A knowledgeable source has confirmed a May 16 Reuters report that Samuels Jewelers has tapped financial consultancy Berkeley Research Group to help strengthen its business and balance sheet.
The jewelry chain’s primary lender, Wells Fargo & Co., had pressed company executives to recruit the New York City–based consultancy, given the problems at Indian parent company Gitanjali Gems, the report said.
The source confirmed the news agency’s assertion that Samuels Jewelers has around $90 million in debt but said that it has also $160 million in secured inventory and assets against that debt.
Berkeley Research Group did not return a request for comment by press time. Neither Samuels nor Wells Fargo could be reached for comment.
In February, both Gitanjali Gems and its managing director, Mehul Choksi, were cited by Indian authorities for allegedly defrauding state-owned Punjab National Bank (PNB), in conjunction with Choksi’s nephew Nirav Modi. A Gitanjali filing said Choksi has been “falsely implicated.”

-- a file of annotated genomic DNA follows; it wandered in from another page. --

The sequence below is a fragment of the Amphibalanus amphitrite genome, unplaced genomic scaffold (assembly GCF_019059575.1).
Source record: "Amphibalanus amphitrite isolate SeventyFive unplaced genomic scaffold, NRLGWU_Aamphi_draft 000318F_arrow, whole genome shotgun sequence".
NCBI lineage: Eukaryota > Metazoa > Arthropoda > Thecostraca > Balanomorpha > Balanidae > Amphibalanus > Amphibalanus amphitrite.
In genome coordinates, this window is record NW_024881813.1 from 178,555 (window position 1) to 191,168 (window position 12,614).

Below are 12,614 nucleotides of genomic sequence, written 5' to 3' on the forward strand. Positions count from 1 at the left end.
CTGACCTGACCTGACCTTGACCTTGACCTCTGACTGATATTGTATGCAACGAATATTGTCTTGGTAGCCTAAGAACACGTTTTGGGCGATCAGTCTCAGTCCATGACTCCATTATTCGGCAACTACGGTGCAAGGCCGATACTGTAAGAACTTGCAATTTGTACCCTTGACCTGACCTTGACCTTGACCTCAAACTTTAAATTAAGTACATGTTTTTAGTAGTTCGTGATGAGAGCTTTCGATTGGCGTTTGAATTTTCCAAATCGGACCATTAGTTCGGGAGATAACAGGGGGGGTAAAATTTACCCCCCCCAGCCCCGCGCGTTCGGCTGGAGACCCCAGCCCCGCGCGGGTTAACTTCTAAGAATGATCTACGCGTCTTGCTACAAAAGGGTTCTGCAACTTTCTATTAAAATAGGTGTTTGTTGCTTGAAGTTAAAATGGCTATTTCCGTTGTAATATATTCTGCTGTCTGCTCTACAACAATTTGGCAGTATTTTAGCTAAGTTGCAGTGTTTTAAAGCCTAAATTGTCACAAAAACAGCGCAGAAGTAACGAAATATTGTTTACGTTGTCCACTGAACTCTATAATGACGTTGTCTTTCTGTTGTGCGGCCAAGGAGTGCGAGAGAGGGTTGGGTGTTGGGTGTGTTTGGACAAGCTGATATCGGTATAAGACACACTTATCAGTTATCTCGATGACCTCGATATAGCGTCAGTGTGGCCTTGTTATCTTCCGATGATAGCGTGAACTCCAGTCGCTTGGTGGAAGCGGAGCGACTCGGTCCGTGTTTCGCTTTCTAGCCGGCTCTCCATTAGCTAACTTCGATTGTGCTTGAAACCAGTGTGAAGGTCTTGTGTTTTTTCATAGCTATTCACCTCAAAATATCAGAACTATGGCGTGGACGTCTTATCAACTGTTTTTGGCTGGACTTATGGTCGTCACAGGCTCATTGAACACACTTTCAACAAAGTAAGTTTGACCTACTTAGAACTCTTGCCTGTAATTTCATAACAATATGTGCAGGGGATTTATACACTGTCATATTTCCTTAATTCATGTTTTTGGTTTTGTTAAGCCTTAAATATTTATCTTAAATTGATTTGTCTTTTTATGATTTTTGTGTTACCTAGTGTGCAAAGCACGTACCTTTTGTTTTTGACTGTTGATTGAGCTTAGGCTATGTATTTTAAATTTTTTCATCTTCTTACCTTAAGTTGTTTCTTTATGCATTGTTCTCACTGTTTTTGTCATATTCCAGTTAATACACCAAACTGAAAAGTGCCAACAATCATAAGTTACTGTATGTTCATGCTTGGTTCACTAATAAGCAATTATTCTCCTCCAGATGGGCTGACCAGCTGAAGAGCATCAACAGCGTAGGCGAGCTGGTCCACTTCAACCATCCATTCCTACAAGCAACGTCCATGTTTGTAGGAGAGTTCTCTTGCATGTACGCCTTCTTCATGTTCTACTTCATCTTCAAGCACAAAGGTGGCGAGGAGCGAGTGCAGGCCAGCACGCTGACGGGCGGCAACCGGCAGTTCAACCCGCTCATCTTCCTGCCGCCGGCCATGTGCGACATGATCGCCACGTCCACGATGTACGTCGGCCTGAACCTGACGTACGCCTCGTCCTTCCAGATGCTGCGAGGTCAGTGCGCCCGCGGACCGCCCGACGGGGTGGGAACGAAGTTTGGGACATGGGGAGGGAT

This week, India’s Central Bureau of Investigation filed a formal charge sheet against Choksi and Gitanjali Gems for alleging defrauding PNB by using false letters of undertaking, according to reports in the Indian press. Choksi could not be reached for comment, and his current whereabouts are unknown. Gitanjali’s website is currently offline, and reports in India say the company has been largely shut down.
In March, Samuels Jewelers CEO Farhad Wadia told JCK that the jewelry chain was conducting “business as usual” and that it was being supported by its vendors. He added that Samuels had always been self-funded and has an arm’s-length relationship with Gitanjali.
“This is just one more bump in the road, and we believe we can surmount it,” Wadia said.
Samuels Jewelers operates 108 jewelry stores in 22 states under the names Samuels Diamonds, Samuels Jewelers, Schubach Jewelers, Rogers Jewelers, and Andrews Jewelers.
Photo courtesy of Samuels Jewelers